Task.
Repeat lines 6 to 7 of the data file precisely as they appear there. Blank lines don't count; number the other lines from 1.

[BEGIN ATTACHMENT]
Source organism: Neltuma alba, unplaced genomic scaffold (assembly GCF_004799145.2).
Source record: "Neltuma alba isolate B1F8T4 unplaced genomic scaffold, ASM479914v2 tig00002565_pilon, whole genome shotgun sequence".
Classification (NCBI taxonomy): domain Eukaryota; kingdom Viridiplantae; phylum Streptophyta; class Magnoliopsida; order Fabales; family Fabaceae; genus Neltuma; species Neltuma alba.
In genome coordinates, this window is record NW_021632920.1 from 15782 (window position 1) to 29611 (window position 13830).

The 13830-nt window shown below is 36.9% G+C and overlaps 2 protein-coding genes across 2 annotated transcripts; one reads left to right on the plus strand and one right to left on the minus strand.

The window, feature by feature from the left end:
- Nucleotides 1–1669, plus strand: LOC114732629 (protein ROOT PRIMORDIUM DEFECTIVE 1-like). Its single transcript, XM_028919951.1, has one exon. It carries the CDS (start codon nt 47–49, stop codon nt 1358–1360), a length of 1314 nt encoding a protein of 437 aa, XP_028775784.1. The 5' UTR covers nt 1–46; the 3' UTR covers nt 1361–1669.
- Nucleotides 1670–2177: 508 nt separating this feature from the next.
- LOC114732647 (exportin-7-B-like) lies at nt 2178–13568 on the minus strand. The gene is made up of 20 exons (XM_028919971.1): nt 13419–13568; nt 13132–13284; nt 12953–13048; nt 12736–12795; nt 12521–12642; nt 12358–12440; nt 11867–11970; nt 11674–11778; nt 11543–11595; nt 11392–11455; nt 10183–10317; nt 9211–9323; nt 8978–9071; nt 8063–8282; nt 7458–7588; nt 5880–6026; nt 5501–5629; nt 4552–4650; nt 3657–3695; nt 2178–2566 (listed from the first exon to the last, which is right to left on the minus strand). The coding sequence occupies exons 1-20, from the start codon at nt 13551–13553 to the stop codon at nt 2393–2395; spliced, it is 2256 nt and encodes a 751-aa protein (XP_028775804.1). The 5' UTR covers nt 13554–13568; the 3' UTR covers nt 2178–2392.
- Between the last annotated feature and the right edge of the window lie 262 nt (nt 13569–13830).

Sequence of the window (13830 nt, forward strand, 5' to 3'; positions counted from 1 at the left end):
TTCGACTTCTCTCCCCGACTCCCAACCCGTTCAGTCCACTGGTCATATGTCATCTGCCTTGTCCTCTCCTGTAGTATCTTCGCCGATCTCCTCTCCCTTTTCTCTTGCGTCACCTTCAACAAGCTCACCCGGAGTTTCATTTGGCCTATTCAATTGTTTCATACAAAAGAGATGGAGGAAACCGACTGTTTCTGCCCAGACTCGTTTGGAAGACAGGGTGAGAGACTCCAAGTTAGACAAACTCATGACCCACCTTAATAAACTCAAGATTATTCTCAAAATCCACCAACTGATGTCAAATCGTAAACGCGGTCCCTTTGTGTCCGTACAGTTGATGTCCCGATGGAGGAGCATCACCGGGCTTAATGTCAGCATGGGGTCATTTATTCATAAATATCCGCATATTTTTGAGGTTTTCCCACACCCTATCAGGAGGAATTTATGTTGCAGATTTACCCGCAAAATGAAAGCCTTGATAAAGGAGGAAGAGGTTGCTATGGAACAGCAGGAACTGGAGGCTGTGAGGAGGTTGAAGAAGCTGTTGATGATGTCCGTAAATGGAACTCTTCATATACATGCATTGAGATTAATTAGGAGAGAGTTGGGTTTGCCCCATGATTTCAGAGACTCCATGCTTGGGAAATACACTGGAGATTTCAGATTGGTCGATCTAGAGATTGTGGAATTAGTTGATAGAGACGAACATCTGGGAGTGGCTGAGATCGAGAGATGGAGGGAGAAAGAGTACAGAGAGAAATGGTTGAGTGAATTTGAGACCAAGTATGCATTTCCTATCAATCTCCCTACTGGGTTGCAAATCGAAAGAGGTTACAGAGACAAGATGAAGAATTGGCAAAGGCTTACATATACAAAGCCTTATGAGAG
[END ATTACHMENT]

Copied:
The window, feature by feature from the left end:
- Nucleotides 1–1669, plus strand: LOC114732629 (protein ROOT PRIMORDIUM DEFECTIVE 1-like). Its single transcript, XM_028919951.1, has one exon. It carries the CDS (start codon nt 47–49, stop codon nt 1358–1360), a length of 1314 nt encoding a protein of 437 aa, XP_028775784.1. The 5' UTR covers nt 1–46; the 3' UTR covers nt 1361–1669.